Oct 29, 2018

Self-organization of conducting pathways explains electrical wave propagation in cardiac tissues with high fibrosis

BioRxiv : the Preprint Server for Biology
Nina KudryashovaKonstantin Agladze

Abstract

Cardiac fibrosis occurs in many forms of heart disease and is considered to be one of the main arrhythmogenic factors. Regions with a high density of fibrosis are likely to cause blocks of wave propagation that give rise to dangerous cardiac arrhythmias. Therefore, studies of the wave propagation through these regions are very important, yet the precise mechanisms leading to arrhythmia formation in fibrotic cardiac tissue remain poorly understood. Particularly, it is not clear how wave propagation is organized at the cellular level, as experiments show that the regions with a high percentage of fibrosis (65-75%) are still conducting electrical signals, whereas geometric analysis of randomly distributed cells predicts connectivity loss at 40% at the most (percolation threshold). To address this question, we used a joint in vitro–in silico approach, which combined experiments in neonatal rat cardiac monolayers with morphological and electrophysiological computer simulations. We have shown that the main reason for sustainable wave propagation in highly fibrotic samples is the formation of a branching network of cardiomyocytes. We have successfully reproduced the morphology of conductive pathways in computer modelling, assuming tha...Continue Reading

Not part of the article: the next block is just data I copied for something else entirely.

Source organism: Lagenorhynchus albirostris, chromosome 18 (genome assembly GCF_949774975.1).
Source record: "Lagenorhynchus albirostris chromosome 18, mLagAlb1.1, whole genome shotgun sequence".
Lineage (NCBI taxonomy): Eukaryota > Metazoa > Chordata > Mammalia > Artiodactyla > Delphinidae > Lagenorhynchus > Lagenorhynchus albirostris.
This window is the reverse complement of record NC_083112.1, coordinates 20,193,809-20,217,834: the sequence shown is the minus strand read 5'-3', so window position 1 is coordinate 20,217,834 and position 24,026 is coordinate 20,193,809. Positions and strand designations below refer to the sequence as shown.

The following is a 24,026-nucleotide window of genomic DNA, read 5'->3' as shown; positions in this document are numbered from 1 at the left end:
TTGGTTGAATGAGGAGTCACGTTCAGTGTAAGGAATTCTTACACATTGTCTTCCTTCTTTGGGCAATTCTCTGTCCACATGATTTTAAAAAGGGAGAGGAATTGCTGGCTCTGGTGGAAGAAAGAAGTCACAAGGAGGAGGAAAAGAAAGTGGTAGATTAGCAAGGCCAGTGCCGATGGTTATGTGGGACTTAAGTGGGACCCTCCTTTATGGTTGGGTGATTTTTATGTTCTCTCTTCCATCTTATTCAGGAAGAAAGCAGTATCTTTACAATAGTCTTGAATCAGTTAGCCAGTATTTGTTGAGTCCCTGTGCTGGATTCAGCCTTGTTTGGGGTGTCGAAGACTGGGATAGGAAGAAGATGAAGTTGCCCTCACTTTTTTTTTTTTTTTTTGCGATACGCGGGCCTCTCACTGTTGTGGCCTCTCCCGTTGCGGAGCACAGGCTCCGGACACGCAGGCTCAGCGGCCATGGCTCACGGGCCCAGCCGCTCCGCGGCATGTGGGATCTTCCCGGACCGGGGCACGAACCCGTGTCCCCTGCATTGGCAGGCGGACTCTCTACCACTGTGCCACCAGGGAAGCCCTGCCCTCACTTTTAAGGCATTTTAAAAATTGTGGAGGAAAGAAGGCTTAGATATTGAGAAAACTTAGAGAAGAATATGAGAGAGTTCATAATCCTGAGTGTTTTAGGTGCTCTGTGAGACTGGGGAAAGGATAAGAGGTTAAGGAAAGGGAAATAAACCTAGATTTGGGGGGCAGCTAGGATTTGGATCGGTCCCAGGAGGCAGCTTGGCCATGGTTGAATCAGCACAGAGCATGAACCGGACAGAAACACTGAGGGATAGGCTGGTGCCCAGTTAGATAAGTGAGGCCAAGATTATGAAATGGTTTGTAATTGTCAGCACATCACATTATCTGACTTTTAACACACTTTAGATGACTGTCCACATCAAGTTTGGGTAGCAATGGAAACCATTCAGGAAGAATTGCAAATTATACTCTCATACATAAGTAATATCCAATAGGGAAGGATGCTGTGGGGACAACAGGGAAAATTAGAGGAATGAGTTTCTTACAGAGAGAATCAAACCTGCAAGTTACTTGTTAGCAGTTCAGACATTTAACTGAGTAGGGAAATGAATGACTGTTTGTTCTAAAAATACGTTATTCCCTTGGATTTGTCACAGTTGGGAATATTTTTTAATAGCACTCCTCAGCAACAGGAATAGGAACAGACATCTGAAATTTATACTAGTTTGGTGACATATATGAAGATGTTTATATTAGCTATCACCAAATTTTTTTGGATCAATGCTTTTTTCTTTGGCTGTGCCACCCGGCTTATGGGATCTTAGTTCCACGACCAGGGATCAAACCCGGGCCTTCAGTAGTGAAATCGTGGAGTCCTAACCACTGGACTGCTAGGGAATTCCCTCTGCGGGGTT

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Mentioned in this Paper

Study
Biochemical Pathway
Giant Cells
Science of Morphology
Morphological
Joints
Heart Tissue
FUSE gene
Adverse Event Associated With Cardiac Arrhythmia
Chemical Fractionation

About this Paper

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